Prominent mountain peaks, encircled by rainforests, rise from a coastline of white beaches. Verdant tea plantations and temperate hill stations offer a fresh escape from the tropical climate of the coast. There are timeless ruins, eight Unesco World Heritage Sites, all manner of birds, six thousand wild elephants, water buffaloes, sloth bears, monkeys and the world’s highest concentration of leopards. Little wonder that pre-eminent explorer Marco Polo described Sri Lanka as the finest island in the world. This topographical and natural diversity is complemented by a people who are welcoming, foods which are flavoursome, transportation which is easy, and distances that are short. This jewel of an Indian Ocean island, no bigger than the island of Ireland, is quite simply irresistible.

On arrival be greeted by a sultry breeze, vivid flowers as colourful as passing saris, scents of exotic fruits and spices, the verdant beauty of the landscape, the mystery of countless ancient temples, the smiling, orange-clad, benevolence of Buddhist monks, the frenzied buzz of a tuk-tuk, a devotion to cricket, and vibrant red-pillar boxes punctuating a frenetic streetscape. And when ready to explore beyond the lowlands’ palm-fringed beaches and surf, escape to the serene, cool, stillness of the interior’s mist-shrouded hill country.

Sri Lanka’s cultural triangle comprises Anuradhapura, Polonnaruwa, and Sigiriya and Dambulla. Sigiriya is Sri Lanka’s single most dramatic sight. Near vertical granite walls soar above the canopy of the rainforest to the ruins of an almost impregnable ancient fortified palace. Having scaled vertiginous staircases attached to sheer rock walls, the rewards are unforgettable: spellbinding views of mist-wrapped forests, water gardens and cave shrines. Twenty kilometres distant from Sigiriya, Dambulla’s Royal Rock Temple contains significant and evocative religious art: hundreds of frescoes, shrines, and Buddha statues glow gold in the darkness.

Dating back more than two thousand years Anuradhapura is the island’s first capital, and was established around the sacred Sri Maha Bodhi, considered the oldest, human-planted, tree in the world. The archaeological site of Polonnaruwa is rich with ancient temples, tombs, and a large rock carving of a sitting Buddha.

Close to Polonnaruwa, Minneriya Sanctuary attracts the world’s largest gathering of Asiatic elephants. They come to graze on rich grasses between August and October. Less transient wildlife includes sambar four-eyed deer, water buffaloes and crocodiles. Cormorants, painted storks and herons also gather in large numbers. There are numerous national parks in which to spot leopards, sloth bears and wild elephants. Kumana is the most important and popular bird sanctuary in Sri Lanka with more than one hundred and fifty species.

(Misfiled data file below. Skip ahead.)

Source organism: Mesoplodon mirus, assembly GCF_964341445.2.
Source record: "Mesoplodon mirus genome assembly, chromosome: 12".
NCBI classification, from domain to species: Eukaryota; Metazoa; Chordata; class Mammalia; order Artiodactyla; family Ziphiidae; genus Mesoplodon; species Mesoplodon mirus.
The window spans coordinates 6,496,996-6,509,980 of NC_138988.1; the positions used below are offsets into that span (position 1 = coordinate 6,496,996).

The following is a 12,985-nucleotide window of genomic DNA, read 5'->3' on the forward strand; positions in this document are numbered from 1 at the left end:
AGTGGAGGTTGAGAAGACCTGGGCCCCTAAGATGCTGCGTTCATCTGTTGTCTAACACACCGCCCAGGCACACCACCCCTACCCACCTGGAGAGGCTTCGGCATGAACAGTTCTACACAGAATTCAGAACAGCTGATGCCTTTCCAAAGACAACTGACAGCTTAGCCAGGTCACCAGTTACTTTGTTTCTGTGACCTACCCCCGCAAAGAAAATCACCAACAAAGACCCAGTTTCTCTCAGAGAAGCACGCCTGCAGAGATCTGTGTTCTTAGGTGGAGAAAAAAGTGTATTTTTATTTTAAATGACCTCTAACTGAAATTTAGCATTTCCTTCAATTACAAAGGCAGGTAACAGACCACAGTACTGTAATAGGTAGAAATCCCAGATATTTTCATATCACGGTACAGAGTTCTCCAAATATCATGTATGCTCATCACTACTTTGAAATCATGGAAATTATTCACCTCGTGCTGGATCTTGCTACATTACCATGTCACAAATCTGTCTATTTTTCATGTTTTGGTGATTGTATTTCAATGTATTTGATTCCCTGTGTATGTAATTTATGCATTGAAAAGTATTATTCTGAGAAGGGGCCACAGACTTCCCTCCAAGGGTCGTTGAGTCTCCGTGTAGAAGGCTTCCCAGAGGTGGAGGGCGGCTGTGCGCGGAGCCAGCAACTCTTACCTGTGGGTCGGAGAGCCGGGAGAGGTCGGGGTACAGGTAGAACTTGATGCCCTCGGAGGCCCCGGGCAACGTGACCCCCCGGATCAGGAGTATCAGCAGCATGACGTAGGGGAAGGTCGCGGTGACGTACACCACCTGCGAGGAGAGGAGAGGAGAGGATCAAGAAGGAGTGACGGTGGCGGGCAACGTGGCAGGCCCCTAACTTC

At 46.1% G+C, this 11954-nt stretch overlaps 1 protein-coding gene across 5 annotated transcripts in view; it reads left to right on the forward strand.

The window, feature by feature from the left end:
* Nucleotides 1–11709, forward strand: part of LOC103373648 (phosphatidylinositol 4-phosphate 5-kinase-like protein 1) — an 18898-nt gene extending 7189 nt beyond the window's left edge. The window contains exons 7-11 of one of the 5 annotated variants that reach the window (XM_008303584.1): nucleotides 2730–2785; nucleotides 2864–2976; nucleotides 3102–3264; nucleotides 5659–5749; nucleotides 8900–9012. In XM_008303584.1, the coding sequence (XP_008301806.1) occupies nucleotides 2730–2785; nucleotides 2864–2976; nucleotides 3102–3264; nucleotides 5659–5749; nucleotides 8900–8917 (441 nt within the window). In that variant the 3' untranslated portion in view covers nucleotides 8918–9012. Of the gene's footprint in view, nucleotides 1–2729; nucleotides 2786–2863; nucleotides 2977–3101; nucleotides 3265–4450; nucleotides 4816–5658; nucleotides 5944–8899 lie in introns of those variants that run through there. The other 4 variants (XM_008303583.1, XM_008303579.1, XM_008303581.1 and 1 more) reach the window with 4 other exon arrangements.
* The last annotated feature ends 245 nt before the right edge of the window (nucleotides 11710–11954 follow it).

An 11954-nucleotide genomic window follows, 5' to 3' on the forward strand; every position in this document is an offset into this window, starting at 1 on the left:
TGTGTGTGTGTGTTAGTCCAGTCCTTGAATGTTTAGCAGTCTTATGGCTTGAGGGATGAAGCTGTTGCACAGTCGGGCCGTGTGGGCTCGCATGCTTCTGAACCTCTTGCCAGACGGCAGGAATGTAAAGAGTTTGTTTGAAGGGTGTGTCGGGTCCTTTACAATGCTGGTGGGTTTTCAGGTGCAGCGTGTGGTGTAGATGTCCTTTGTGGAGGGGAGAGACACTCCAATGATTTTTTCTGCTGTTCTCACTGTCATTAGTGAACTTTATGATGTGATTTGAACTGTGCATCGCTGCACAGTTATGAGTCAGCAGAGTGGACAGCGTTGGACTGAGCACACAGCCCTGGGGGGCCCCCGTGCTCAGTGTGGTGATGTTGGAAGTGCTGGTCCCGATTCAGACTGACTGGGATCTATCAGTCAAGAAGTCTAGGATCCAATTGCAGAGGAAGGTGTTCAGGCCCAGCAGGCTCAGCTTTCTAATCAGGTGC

Kandy is home to the one of Buddhism’s holiest shrines, the Temple of the Tooth, which is within the Royal Botanical Gardens. This former capital city is the gateway to Sri Lanka’s tea country. Present capital, Colombo, is a vibrant city with beautifully restored colonial buildings, fine museum and bazaar, and myriad chances to indulge in delicious street food or more formal gastronomy.

Sri Lankan cuisine has been shaped by ingredients and cultural influences from neighbouring countries mixed with the traditions of the country's varied ethnic groups. There’s a vivid array of flavours and styles: sweet caramelized onion, bitter melon, spicy coconut, and the heat of curry tamed by mild rice, and palm sugar sweetened desserts.

When to visit

Sri Lanka has consistent year-round warmth and plenty of sunshine, although downpours of varying strength can occur at any time. Temperatures range from 21 degrees centigrade at their lowest to 32 degrees at their highest. The lowlands and coastal areas are significantly warmer than the hill country.

The southwest coast is best visited from November through to April, before the monsoon season begins there. The east and north is less humid from May through to September, when the monsoon season there has ended.

Year-round the hill country is cooler, although we would avoid the unpredictable, but usually heavy, rainfall here, during October and November.

Featured hotels

Avani Kalutara Resort

4 Star

Informal luxury and an island castaway feeling await at Avani Kalutara, a resort nestled amid palm trees and surrounded by water on three sides. In an exceptional location where the Kalu River and Indian Ocean meet.

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Featured hotels

Avani Kalutara Resort

4 Star

Informal luxury and an island castaway feeling await at Avani Kalutara, a resort nestled amid palm trees and surrounded by water on three sides. In an exceptional location where the Kalu River and Indian Ocean meet.